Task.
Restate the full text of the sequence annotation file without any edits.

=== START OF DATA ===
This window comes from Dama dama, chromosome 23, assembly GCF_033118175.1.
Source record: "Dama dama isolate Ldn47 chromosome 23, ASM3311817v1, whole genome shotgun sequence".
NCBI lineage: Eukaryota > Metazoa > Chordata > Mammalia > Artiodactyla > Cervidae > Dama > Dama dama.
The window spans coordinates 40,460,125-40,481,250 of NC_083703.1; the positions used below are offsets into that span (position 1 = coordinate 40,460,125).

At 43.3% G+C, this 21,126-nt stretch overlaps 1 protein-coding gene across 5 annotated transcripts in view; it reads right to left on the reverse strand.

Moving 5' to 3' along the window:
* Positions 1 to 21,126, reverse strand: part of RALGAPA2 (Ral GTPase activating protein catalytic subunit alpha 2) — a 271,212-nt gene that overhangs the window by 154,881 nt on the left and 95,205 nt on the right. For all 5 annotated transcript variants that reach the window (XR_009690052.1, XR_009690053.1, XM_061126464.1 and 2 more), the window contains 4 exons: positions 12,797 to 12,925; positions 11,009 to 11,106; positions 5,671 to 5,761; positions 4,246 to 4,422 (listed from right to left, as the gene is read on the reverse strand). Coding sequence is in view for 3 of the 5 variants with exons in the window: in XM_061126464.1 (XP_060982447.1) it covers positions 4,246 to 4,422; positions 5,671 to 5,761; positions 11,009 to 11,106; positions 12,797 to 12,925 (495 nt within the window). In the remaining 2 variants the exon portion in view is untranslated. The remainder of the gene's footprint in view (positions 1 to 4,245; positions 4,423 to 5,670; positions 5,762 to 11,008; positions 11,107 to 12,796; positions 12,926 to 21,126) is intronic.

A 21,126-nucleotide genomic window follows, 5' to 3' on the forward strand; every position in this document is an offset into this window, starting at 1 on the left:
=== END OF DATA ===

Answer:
This window comes from Dama dama, chromosome 23, assembly GCF_033118175.1.
Source record: "Dama dama isolate Ldn47 chromosome 23, ASM3311817v1, whole genome shotgun sequence".
NCBI lineage: Eukaryota > Metazoa > Chordata > Mammalia > Artiodactyla > Cervidae > Dama > Dama dama.
The window spans coordinates 40,460,125-40,481,250 of NC_083703.1; the positions used below are offsets into that span (position 1 = coordinate 40,460,125).

At 43.3% G+C, this 21,126-nt stretch overlaps 1 protein-coding gene across 5 annotated transcripts in view; it reads right to left on the reverse strand.

Moving 5' to 3' along the window:
* Positions 1 to 21,126, reverse strand: part of RALGAPA2 (Ral GTPase activating protein catalytic subunit alpha 2) — a 271,212-nt gene that overhangs the window by 154,881 nt on the left and 95,205 nt on the right. For all 5 annotated transcript variants that reach the window (XR_009690052.1, XR_009690053.1, XM_061126464.1 and 2 more), the window contains 4 exons: positions 12,797 to 12,925; positions 11,009 to 11,106; positions 5,671 to 5,761; positions 4,246 to 4,422 (listed from right to left, as the gene is read on the reverse strand). Coding sequence is in view for 3 of the 5 variants with exons in the window: in XM_061126464.1 (XP_060982447.1) it covers positions 4,246 to 4,422; positions 5,671 to 5,761; positions 11,009 to 11,106; positions 12,797 to 12,925 (495 nt within the window). In the remaining 2 variants the exon portion in view is untranslated. The remainder of the gene's footprint in view (positions 1 to 4,245; positions 4,423 to 5,670; positions 5,762 to 11,008; positions 11,107 to 12,796; positions 12,926 to 21,126) is intronic.

A 21,126-nucleotide genomic window follows, 5' to 3' on the forward strand; every position in this document is an offset into this window, starting at 1 on the left: